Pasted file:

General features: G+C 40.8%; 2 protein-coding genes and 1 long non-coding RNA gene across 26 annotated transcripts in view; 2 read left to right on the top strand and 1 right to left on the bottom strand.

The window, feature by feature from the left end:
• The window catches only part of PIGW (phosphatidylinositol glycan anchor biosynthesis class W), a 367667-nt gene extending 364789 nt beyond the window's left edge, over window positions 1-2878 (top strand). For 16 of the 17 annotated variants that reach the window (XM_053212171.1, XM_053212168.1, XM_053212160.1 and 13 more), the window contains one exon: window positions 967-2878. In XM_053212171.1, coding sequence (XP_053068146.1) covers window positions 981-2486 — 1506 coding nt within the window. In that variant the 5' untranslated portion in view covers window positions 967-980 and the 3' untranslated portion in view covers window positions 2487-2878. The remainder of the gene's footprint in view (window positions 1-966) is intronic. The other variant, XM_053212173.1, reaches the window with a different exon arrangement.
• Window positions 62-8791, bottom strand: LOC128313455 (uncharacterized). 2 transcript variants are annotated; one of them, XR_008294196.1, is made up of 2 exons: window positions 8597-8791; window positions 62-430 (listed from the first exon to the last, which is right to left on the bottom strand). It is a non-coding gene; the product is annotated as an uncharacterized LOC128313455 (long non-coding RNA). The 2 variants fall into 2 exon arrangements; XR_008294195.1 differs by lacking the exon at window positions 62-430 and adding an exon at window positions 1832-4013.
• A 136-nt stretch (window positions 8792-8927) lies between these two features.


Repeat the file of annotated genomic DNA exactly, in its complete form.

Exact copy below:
General features: G+C 40.8%; 2 protein-coding genes and 1 long non-coding RNA gene across 26 annotated transcripts in view; 2 read left to right on the top strand and 1 right to left on the bottom strand.

The window, feature by feature from the left end:
• The window catches only part of PIGW (phosphatidylinositol glycan anchor biosynthesis class W), a 367667-nt gene extending 364789 nt beyond the window's left edge, over window positions 1-2878 (top strand). For 16 of the 17 annotated variants that reach the window (XM_053212171.1, XM_053212168.1, XM_053212160.1 and 13 more), the window contains one exon: window positions 967-2878. In XM_053212171.1, coding sequence (XP_053068146.1) covers window positions 981-2486 — 1506 coding nt within the window. In that variant the 5' untranslated portion in view covers window positions 967-980 and the 3' untranslated portion in view covers window positions 2487-2878. The remainder of the gene's footprint in view (window positions 1-966) is intronic. The other variant, XM_053212173.1, reaches the window with a different exon arrangement.
• Window positions 62-8791, bottom strand: LOC128313455 (uncharacterized). 2 transcript variants are annotated; one of them, XR_008294196.1, is made up of 2 exons: window positions 8597-8791; window positions 62-430 (listed from the first exon to the last, which is right to left on the bottom strand). It is a non-coding gene; the product is annotated as an uncharacterized LOC128313455 (long non-coding RNA). The 2 variants fall into 2 exon arrangements; XR_008294195.1 differs by lacking the exon at window positions 62-430 and adding an exon at window positions 1832-4013.
• A 136-nt stretch (window positions 8792-8927) lies between these two features.